She was a unicorn.
She went the loveliest shade of pink. “I can’t believe I did that. I missed the whole party.”
He should have pointed that out to her, but he’d been too happy to sit and talk. “Sorry about that, but I had a nice time tonight. Probably the best time I’ve had in a while.”
He dated. He tended to follow a pattern. Meet a woman, date for a couple of weeks, and then she got bored with the fact that he was far more interested in his work than anything else. He’d even dated a woman in his department, and it had floundered.
But Tessa held every bit of his focus. He’d listened to her stories about growing up with three brothers, and the rest of the world seemed to fade away.
Her long raven-dark hair fell around her shoulders, drawing him in deeper as she gave him a half smile. “Me, too. Why is that hard to admit?”
“For me? It’s hard to admit because then I have to acknowledge that my dating life’s been crappy lately.” He knew he should play it confident and present himself like the stud he wanted to be. Except he’d never wanted to be a stud. He was pretty happy being who he was. Mostly. Though he had to admit that since his Navy officer brother had moved in, he’d noticed that he’d started to fade into the background when compared to Kyle.
But then that was what happened when one was always surrounded by heroic military men. The prof didn’t quite live up to expectations. Kyle fit in with their Taggart stepfamily far better than David ever had.
“Mine’s sucked,” Tessa said with a breathless sigh, as though it felt good to admit that. “I was engaged for a while and since we broke it off, it’s been pretty sad.”
He wasn’t about to let this one slip through his fingers without at least trying. “Well, what do you say we try to turn it around? Any chance you would like to have dinner with me? I promise this time I’ll get you your whole own plate. I know this great Tex-Mex place a couple of blocks over.”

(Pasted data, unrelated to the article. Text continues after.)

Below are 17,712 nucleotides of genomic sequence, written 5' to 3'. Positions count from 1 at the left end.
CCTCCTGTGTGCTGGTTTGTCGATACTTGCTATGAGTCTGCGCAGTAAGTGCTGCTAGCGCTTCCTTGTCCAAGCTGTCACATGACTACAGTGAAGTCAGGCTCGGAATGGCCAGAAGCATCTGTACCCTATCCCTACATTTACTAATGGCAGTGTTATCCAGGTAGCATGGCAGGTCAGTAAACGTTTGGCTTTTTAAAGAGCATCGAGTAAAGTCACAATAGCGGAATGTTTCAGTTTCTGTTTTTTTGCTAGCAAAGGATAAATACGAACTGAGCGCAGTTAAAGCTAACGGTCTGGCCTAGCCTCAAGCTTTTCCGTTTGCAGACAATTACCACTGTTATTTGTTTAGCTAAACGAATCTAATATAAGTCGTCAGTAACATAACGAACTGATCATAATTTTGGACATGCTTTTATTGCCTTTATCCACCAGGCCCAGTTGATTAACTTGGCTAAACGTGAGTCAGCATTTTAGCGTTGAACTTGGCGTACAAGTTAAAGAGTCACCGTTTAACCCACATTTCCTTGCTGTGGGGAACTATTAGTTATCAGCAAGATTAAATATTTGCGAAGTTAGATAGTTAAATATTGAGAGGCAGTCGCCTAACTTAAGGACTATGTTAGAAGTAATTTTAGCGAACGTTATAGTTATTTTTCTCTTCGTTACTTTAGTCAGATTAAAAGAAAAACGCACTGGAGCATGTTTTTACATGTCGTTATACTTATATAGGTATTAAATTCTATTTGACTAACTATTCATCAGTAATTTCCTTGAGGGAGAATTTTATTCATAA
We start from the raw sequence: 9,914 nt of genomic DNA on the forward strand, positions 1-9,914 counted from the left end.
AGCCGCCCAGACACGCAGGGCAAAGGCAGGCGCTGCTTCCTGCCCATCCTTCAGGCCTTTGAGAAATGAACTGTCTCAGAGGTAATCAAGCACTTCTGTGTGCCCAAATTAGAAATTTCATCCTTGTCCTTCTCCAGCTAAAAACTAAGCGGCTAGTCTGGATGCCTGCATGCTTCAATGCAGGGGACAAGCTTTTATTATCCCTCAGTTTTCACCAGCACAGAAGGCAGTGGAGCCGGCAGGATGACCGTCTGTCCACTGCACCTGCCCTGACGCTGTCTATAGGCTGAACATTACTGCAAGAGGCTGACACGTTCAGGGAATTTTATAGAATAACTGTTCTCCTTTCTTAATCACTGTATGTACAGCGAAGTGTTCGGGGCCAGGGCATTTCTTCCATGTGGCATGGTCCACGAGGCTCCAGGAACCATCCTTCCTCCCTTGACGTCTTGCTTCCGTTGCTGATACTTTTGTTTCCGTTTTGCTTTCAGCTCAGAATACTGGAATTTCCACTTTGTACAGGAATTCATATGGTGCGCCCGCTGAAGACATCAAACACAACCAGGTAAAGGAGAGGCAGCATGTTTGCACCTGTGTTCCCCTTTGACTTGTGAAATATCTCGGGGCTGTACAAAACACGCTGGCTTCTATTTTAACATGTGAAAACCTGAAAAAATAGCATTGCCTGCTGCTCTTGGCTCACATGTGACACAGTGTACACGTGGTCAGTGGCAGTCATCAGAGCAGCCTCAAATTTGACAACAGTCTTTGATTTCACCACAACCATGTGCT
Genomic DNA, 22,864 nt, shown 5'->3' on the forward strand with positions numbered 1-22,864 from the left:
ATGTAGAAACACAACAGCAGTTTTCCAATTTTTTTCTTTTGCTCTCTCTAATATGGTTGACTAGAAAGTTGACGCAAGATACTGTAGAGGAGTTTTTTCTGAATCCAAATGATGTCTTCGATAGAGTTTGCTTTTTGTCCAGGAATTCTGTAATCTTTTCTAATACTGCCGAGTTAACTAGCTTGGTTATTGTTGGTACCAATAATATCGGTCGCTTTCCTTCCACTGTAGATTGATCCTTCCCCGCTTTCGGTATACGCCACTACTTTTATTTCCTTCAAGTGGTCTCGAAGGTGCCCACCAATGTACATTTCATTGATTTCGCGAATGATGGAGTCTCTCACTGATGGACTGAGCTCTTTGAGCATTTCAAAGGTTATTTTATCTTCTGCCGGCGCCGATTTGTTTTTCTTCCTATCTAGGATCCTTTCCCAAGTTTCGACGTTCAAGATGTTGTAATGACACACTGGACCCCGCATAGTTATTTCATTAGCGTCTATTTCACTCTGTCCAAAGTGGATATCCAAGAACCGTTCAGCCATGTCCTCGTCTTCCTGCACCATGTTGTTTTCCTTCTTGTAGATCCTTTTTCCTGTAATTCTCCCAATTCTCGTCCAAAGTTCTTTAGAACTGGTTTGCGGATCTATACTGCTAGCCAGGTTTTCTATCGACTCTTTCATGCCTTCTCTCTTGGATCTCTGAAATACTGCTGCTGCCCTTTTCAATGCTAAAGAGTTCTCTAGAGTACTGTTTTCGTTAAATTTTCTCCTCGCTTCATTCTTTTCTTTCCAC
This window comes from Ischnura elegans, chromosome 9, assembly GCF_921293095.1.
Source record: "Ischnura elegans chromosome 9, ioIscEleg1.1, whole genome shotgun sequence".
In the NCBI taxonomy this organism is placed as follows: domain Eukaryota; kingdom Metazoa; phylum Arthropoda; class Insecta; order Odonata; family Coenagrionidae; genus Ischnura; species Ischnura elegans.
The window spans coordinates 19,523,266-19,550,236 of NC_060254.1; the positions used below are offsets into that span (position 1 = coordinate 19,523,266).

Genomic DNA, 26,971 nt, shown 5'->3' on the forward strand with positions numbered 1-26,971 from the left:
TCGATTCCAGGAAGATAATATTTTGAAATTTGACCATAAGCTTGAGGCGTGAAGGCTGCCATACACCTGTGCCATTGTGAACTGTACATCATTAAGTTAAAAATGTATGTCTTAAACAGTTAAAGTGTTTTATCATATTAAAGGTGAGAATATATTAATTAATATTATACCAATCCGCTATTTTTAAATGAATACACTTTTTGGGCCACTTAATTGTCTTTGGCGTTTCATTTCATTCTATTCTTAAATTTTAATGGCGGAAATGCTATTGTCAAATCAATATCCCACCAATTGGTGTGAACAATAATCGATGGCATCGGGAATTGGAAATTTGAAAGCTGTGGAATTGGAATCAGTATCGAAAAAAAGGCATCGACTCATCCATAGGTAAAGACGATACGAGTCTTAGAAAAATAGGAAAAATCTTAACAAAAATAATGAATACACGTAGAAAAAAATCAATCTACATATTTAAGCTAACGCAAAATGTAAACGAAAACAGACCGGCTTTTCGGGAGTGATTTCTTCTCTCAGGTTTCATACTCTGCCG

“I would like that.” She practically glowed in the low light. It kissed her golden skin and made her dark eyes flash. She was the most beautiful woman he’d ever seen, with lush hair and a generous smile. Beyond her obvious beauty, there was a warmth about her that called to him.
He pulled out his phone. This was the customary trading of digits, a sacred ritual in the modern mating game. The minute he saw her hesitate he realized he was being too aggressive. He set his phone down and decided to go the more secure route. He picked up the pen he’d meant to use to take notes on Ricardo Montez’s manifesto. He hadn’t picked that sucker up all night because he’d been far too interested in her. He quickly wrote his numbers down. “Here’s my cell and my office number in case you want to give me a call. I would love to take you out to dinner.”
She sighed and picked up his phone. “Unlock it. Sorry. I’m female, and giving out my number can be a risk, but I think I’m willing to take it with you.”